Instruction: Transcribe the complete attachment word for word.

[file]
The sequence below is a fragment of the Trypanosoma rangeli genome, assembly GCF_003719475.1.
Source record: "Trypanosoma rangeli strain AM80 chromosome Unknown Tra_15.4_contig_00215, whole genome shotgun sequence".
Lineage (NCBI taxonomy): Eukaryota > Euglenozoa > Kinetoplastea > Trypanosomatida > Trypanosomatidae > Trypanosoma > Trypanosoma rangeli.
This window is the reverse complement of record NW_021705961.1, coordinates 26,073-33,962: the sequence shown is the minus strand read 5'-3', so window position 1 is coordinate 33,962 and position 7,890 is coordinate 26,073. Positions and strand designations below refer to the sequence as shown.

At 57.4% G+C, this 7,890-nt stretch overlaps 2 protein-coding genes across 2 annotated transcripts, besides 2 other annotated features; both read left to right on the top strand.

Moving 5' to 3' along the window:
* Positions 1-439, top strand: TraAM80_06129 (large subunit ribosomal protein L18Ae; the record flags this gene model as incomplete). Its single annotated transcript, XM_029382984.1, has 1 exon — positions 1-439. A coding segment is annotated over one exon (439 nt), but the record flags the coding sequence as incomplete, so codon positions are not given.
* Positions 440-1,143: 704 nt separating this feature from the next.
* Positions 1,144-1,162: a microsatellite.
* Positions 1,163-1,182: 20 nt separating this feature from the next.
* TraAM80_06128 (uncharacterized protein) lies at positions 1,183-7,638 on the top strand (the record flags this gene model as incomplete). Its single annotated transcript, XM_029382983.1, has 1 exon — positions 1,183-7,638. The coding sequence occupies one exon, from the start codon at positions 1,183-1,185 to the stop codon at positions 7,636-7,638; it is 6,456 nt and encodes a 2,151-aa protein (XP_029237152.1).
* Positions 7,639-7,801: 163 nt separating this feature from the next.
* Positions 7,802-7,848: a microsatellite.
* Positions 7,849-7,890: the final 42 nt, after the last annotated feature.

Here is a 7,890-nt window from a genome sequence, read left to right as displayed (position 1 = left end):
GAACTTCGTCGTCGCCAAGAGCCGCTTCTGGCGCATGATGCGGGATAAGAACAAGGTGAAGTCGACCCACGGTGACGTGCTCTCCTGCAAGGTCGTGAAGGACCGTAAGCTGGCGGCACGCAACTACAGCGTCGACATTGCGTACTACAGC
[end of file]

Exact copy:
The sequence below is a fragment of the Trypanosoma rangeli genome, assembly GCF_003719475.1.
Source record: "Trypanosoma rangeli strain AM80 chromosome Unknown Tra_15.4_contig_00215, whole genome shotgun sequence".
Lineage (NCBI taxonomy): Eukaryota > Euglenozoa > Kinetoplastea > Trypanosomatida > Trypanosomatidae > Trypanosoma > Trypanosoma rangeli.
This window is the reverse complement of record NW_021705961.1, coordinates 26,073-33,962: the sequence shown is the minus strand read 5'-3', so window position 1 is coordinate 33,962 and position 7,890 is coordinate 26,073. Positions and strand designations below refer to the sequence as shown.

At 57.4% G+C, this 7,890-nt stretch overlaps 2 protein-coding genes across 2 annotated transcripts, besides 2 other annotated features; both read left to right on the top strand.

Moving 5' to 3' along the window:
* Positions 1-439, top strand: TraAM80_06129 (large subunit ribosomal protein L18Ae; the record flags this gene model as incomplete). Its single annotated transcript, XM_029382984.1, has 1 exon — positions 1-439. A coding segment is annotated over one exon (439 nt), but the record flags the coding sequence as incomplete, so codon positions are not given.
* Positions 440-1,143: 704 nt separating this feature from the next.
* Positions 1,144-1,162: a microsatellite.
* Positions 1,163-1,182: 20 nt separating this feature from the next.
* TraAM80_06128 (uncharacterized protein) lies at positions 1,183-7,638 on the top strand (the record flags this gene model as incomplete). Its single annotated transcript, XM_029382983.1, has 1 exon — positions 1,183-7,638. The coding sequence occupies one exon, from the start codon at positions 1,183-1,185 to the stop codon at positions 7,636-7,638; it is 6,456 nt and encodes a 2,151-aa protein (XP_029237152.1).
* Positions 7,639-7,801: 163 nt separating this feature from the next.
* Positions 7,802-7,848: a microsatellite.
* Positions 7,849-7,890: the final 42 nt, after the last annotated feature.

Here is a 7,890-nt window from a genome sequence, read left to right as displayed (position 1 = left end):
GAACTTCGTCGTCGCCAAGAGCCGCTTCTGGCGCATGATGCGGGATAAGAACAAGGTGAAGTCGACCCACGGTGACGTGCTCTCCTGCAAGGTCGTGAAGGACCGTAAGCTGGCGGCACGCAACTACAGCGTCGACATTGCGTACTACAGC